Welcome to Blackgrass: “Blood & Banjos” Demo Pioneers Folk/Metal Mix

Banjos haven’t had their place in metal yet. Sure, there was that one Mastodon song, but how often do you hear acoustic instruments like the banjo among gritty guitar licks and thunderous vocal shouts? Blood & Banjos aim to change that. The band’s distinctive sound (dubbed “blackgrass”) is making motions to blend the fury of black metal with the acoustic sensibilities of bluegrass. On their way to releasing a full 10-song studio concept album, Blood & Banjos have released a 3-song demo demonstrating an eclectic genre blend that takes many of the best parts of their favorite musical fields and puts them together in shocking combinations that work out better than anyone could’ve expected.


The demo has humble beginnings. Opening track “The Binding” is a steady, folksy jam with plenty of twang from the band’s namesake instrument. Siren vocals and steady croons glide along a banjo theme well. It’s lighter, brisker, but could easily pass as your typical country/folk tune. “The Binding” is a decent track, but one that does nothing to cement the band’s creativity in mixing otherwise incongruent genres. You won’t find much “blackgrass” here.

The way that Blood & Banjos jump between genres like nobody’s business comes across as rough at times, smoother at others. “Judge, Jury, and Executioner” begins with a slick banjo groove only to shockingly enter the world of metal, with screaming vocals similar to that of Dir en Grey and heavily distorted guitars. Right when you get used to the furious blitzkrieg of black metal, Blood & Banjos suppress and return to a folksy, fiddle-driven jam with vocals that echo the work of Glenn Danzig. Right after that settles, it’s back to the metal and screaming. The transition is more startling than consistent, and it can make for some slightly uneven pacing, but it’s a unique step, one that could move to influence other ambitious compositions in the band’s future.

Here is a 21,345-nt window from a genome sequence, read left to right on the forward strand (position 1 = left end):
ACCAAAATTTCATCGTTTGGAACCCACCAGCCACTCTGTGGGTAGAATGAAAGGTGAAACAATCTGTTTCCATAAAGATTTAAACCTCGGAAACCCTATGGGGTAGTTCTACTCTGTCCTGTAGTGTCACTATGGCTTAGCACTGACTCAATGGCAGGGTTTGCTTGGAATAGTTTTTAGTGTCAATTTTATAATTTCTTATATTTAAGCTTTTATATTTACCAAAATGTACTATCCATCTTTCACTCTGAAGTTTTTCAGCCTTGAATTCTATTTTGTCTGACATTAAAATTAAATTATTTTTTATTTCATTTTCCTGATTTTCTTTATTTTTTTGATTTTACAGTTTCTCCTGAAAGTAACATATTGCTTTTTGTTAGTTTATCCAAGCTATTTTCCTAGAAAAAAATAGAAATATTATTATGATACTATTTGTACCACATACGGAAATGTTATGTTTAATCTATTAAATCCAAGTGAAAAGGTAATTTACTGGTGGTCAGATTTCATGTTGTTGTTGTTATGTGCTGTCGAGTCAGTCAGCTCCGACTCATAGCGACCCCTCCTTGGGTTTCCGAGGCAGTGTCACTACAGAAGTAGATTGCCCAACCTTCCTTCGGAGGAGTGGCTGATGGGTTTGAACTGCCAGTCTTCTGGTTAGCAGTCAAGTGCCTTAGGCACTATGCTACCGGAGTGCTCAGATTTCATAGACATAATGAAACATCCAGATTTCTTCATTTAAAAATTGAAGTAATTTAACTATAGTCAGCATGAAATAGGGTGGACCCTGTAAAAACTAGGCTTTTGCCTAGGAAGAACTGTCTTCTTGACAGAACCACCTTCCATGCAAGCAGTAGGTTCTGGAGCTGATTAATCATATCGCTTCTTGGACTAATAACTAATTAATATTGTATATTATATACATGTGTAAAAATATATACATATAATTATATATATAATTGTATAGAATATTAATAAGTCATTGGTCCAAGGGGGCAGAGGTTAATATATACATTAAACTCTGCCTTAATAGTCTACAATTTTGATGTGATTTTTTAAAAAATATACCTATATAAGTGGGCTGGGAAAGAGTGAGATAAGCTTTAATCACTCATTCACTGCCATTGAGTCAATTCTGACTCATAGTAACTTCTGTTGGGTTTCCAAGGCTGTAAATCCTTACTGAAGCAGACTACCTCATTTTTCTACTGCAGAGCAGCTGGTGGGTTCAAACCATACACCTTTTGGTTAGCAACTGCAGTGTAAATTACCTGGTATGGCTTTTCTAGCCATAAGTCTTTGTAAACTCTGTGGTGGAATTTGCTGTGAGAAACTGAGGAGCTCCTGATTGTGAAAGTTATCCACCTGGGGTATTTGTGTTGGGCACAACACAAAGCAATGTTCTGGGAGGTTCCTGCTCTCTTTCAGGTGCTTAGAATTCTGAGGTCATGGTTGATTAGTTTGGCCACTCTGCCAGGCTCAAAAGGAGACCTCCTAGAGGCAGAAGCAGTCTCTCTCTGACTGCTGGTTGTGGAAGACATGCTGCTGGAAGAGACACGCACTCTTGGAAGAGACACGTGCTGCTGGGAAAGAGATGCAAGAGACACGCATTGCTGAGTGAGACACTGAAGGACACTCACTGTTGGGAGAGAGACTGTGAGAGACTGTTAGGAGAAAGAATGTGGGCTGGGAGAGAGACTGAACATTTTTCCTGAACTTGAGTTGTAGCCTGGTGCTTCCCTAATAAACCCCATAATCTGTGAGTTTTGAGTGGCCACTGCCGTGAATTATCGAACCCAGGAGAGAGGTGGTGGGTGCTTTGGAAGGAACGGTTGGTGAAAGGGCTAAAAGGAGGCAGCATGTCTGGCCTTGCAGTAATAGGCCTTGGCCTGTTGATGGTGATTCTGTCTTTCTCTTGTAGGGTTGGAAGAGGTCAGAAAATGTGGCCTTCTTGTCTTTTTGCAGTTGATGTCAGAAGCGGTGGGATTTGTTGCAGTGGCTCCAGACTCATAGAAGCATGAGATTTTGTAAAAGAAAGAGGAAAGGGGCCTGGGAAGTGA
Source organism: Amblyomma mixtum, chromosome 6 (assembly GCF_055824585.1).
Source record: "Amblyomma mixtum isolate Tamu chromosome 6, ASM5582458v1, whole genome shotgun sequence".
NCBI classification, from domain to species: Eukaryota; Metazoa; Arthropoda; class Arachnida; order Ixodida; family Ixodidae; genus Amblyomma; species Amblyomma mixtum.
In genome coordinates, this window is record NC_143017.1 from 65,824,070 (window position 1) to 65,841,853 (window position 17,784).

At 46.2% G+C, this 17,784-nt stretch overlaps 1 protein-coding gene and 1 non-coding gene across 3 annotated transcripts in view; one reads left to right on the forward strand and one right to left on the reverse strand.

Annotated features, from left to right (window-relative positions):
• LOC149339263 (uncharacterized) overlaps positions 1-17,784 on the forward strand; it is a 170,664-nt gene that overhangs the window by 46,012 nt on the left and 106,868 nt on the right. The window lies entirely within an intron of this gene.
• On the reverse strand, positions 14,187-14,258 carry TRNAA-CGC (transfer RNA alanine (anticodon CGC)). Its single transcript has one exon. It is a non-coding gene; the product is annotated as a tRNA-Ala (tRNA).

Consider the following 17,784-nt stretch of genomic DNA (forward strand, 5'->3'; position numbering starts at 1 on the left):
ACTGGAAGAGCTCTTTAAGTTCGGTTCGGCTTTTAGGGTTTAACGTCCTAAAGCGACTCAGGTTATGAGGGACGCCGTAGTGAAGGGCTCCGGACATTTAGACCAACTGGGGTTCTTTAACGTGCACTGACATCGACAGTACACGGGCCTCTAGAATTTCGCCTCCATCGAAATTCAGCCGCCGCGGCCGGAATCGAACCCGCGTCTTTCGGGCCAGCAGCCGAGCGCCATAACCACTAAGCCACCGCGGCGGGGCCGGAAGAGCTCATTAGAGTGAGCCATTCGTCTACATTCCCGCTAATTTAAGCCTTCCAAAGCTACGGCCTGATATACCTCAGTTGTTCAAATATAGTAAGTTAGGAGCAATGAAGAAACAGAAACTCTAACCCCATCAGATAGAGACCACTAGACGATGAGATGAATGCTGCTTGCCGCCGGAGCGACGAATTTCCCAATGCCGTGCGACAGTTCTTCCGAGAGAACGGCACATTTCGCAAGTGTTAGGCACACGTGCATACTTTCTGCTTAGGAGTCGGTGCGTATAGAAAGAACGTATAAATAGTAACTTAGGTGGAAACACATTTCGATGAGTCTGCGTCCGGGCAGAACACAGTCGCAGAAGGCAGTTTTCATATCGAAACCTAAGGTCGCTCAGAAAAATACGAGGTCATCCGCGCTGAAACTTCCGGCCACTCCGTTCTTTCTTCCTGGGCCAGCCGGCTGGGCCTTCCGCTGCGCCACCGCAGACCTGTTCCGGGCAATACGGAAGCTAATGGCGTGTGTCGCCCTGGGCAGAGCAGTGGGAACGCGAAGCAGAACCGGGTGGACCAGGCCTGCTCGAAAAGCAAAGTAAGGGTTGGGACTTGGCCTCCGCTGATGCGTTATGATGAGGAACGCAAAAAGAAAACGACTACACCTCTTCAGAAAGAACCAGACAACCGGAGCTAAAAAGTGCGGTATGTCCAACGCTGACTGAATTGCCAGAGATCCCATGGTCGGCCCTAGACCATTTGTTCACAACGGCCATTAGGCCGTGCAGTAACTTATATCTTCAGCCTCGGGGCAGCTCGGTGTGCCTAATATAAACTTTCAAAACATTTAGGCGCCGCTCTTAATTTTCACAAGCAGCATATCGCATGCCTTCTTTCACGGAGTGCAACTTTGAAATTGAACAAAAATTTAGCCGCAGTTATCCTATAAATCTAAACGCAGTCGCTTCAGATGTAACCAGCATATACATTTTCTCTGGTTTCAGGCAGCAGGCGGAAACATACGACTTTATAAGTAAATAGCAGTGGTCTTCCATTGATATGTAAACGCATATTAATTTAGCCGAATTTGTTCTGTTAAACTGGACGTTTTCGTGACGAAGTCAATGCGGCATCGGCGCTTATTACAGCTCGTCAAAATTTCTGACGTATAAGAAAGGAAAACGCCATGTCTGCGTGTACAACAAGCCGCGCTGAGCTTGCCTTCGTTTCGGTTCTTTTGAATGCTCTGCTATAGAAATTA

“Sons of Darkness” proves to be a much better flowing piece than “Judge, Jury, and Executioner.” The transitions have better buildup, the guitar solos get to shine a bit brighter, and the vocals are furious and powerful without being grating. It’s with “Sons of Darkness” that the band takes the better pieces of cinematic metal like Dream Theater while mixing in that folksy groove that they solidify in the other two songs on the demo. You can see the band’s vision, their emphasis on epic scores among almost intimate sounds from the acoustic instruments; it’s a promising one. If the band’s upcoming album focuses more on the climactic motions of “Sons of Darkness”, prepare for one hell of a ride.

Blood & Banjos mix metal, folk and bluegrass into one of the most bizarrely satisfying purees of genres in recent memory. From the band’s very concept, Blood & Banjos are pushing musical boundaries in bizarre ways. “Sons of Darkness” is a fantastic experimental track, one that indicates a bright future for these banjo-twanging brainiacs. Though the transitions in the other tracks could’ve been tighter and a bit more ambitious, Blood & Banjos are resolute in their sound and they will be one to watch in the coming months.

You will be headbanging. To banjos. Just think about that.

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